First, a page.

April #122 : Office Politics - by Rebecca Minnich

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Table of Contents

Anonymous No More

Editor's Letter-April 2006

Dead Certain?

Tough Breaks

Hepatitis C: New Help Is on the Way

Blowing Smokes

Doctor's Diary-April 2006

Tasty Freeze

Snack Pack

Double Duty

POZ Personals of the Month-April 2006

Toon Darn Hot

Legal Eye-April 2006

Office Politics

Worldwide Web

Up Close and Impersonal

Border Patrol

A Virus in Verse

Oral Fixation

Germ Warfare

Sleeping With the Enemy

The Plot Thickens

Editor's Letter-April 2006

Mailbox-April 2006

Most Popular Lessons

The HIV Life Cycle


Herpes Simplex Virus

Syphilis & Neurosyphilis

Treatments for Opportunistic Infections (OIs)

What is AIDS & HIV?

Hepatitis & HIV

email print

April 2006

Office Politics

by Rebecca Minnich

Can the State Department discriminate?

This April, the workplace rights of people with HIV are going on trial as a result of a discrimination suit filed by a DC resident against the State Department. In 2002, Lorenzo Taylor, now 49, was poised to live his dream of becoming a foreign service officer. He had earned a degree from Georgetown University and aced the foreign service exam. After he took a blood test for the required medical exam, department representatives handed him a document saying applicants with HIV are ineligible. “I was stunned,” says Taylor. “Secretary of State Colin Powell had been making statements against HIV discrimination. I wrote him a letter, but nothing happened.” So Taylor filed a lawsuit with Lambda Legal. His contention: The State Department has an official policy against hiring HIV positive foreign service officers, which violates the Federal Rehabilitation Act’s ban on disability discrimination. Amanda Rogers-Harper, a State Department spokeswoman, says: “There is no policy that differentiates HIV from any other medical condition.” She adds, however, that those with conditions requiring care not available worldwide are unlikely to receive clearance. But Lambda Legal attorney Jon Givner uncovered a general press release issued by the State Department in 2001, that reads, “Those testing positive [for HIV] are not offered employment in the foreign service.” Givner plans to change that. “We hope the ruling will raise important questions about employers’ obligations. When the federal government discriminates, everyone suffers,” he says.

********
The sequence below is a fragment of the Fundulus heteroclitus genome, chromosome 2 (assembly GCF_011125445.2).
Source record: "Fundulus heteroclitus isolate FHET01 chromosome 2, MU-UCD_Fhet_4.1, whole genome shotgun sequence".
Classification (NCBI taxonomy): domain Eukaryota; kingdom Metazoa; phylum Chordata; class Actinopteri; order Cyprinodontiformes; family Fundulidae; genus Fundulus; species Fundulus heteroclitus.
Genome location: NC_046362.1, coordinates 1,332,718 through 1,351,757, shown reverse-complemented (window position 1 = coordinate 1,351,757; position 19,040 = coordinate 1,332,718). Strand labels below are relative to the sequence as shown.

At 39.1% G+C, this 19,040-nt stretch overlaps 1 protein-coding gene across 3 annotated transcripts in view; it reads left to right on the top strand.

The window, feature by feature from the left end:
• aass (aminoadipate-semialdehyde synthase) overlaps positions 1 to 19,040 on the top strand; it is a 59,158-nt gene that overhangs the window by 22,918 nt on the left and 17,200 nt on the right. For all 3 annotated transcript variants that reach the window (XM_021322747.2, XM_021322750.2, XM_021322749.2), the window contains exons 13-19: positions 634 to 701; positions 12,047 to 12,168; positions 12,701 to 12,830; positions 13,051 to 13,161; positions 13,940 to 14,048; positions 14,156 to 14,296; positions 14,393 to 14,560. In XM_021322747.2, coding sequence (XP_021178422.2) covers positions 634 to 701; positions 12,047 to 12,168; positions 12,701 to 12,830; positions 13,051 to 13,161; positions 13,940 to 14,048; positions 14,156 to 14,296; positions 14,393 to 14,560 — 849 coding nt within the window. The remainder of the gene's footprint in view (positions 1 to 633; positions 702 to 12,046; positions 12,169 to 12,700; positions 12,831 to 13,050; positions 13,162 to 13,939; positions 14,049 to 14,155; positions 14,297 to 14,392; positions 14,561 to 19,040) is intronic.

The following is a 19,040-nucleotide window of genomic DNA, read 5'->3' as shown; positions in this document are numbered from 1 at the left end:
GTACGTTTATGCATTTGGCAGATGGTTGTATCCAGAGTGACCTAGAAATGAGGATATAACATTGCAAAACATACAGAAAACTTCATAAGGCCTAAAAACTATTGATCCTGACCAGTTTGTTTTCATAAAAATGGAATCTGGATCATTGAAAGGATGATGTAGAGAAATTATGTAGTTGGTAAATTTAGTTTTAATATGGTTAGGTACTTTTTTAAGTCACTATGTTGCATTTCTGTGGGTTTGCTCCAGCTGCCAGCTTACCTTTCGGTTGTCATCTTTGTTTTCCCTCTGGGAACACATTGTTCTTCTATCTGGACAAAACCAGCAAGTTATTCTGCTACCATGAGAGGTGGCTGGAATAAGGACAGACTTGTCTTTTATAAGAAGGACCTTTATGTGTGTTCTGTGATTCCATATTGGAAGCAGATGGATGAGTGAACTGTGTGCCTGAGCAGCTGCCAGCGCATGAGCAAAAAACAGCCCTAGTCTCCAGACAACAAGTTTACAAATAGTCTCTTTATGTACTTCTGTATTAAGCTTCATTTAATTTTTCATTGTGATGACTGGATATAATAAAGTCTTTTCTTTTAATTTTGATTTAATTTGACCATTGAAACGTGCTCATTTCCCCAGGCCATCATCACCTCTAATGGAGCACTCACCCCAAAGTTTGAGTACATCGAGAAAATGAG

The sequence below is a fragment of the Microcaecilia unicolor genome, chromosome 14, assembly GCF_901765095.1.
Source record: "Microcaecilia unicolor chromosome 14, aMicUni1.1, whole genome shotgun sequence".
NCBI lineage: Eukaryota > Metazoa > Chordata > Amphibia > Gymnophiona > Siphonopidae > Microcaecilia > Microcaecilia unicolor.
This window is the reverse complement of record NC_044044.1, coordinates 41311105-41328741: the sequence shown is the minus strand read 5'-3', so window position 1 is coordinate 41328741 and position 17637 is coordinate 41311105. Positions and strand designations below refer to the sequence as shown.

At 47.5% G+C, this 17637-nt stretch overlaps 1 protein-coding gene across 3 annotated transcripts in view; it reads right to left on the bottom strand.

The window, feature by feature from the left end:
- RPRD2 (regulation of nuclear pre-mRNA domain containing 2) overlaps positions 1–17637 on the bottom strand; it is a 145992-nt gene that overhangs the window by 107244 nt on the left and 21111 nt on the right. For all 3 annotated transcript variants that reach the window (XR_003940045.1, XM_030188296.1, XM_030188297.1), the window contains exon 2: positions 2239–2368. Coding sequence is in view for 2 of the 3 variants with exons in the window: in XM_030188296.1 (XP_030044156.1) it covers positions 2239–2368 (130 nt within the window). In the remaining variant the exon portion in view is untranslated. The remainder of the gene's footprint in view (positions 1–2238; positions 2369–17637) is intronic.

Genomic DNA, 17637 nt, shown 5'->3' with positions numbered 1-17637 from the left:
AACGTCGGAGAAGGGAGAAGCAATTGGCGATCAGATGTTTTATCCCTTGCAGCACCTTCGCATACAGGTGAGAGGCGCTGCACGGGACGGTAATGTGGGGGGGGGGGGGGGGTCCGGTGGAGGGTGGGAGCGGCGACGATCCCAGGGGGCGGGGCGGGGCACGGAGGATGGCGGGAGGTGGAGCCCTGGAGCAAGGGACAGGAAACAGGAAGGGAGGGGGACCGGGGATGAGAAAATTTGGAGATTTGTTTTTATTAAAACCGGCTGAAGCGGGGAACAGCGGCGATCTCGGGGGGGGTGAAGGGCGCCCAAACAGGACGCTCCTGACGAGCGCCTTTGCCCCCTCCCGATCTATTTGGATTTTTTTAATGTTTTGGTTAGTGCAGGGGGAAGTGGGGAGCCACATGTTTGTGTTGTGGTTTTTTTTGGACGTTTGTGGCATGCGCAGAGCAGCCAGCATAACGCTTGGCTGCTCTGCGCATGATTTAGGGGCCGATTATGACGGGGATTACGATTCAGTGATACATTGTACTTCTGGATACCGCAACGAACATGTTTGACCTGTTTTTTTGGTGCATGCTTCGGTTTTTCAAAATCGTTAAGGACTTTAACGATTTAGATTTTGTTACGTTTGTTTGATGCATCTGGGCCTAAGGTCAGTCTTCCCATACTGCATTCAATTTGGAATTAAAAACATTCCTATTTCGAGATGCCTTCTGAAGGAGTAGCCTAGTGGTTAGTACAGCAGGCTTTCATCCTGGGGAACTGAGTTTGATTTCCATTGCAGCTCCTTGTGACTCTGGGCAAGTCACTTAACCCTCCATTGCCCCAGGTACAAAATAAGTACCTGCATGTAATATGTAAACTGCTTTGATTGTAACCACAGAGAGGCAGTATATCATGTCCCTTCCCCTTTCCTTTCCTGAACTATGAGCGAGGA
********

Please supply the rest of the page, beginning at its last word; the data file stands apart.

If you suspect discrimination on the job, Rose Saxe, attorney with the American Civil Liberties Union, recommends studying up on the Americans With Disabilities and Federal Rehabilitation acts. Contact the Department of Justice for info. Then file with the Equal Employment Opportunity Commission. Complaints must be filed within 180 days of discrimination—45 for federal employees. Keep detailed records of relevant interactions, and hire a lawyer as soon as possible. Lambda or the ACLU can help you locate one in your area—and get compensated. What does Taylor want? “I just hope they hire me,” he says.




Equal Employment Opportunity Commission

HIV Project at Lambda Legal

U.S. Department of Justice

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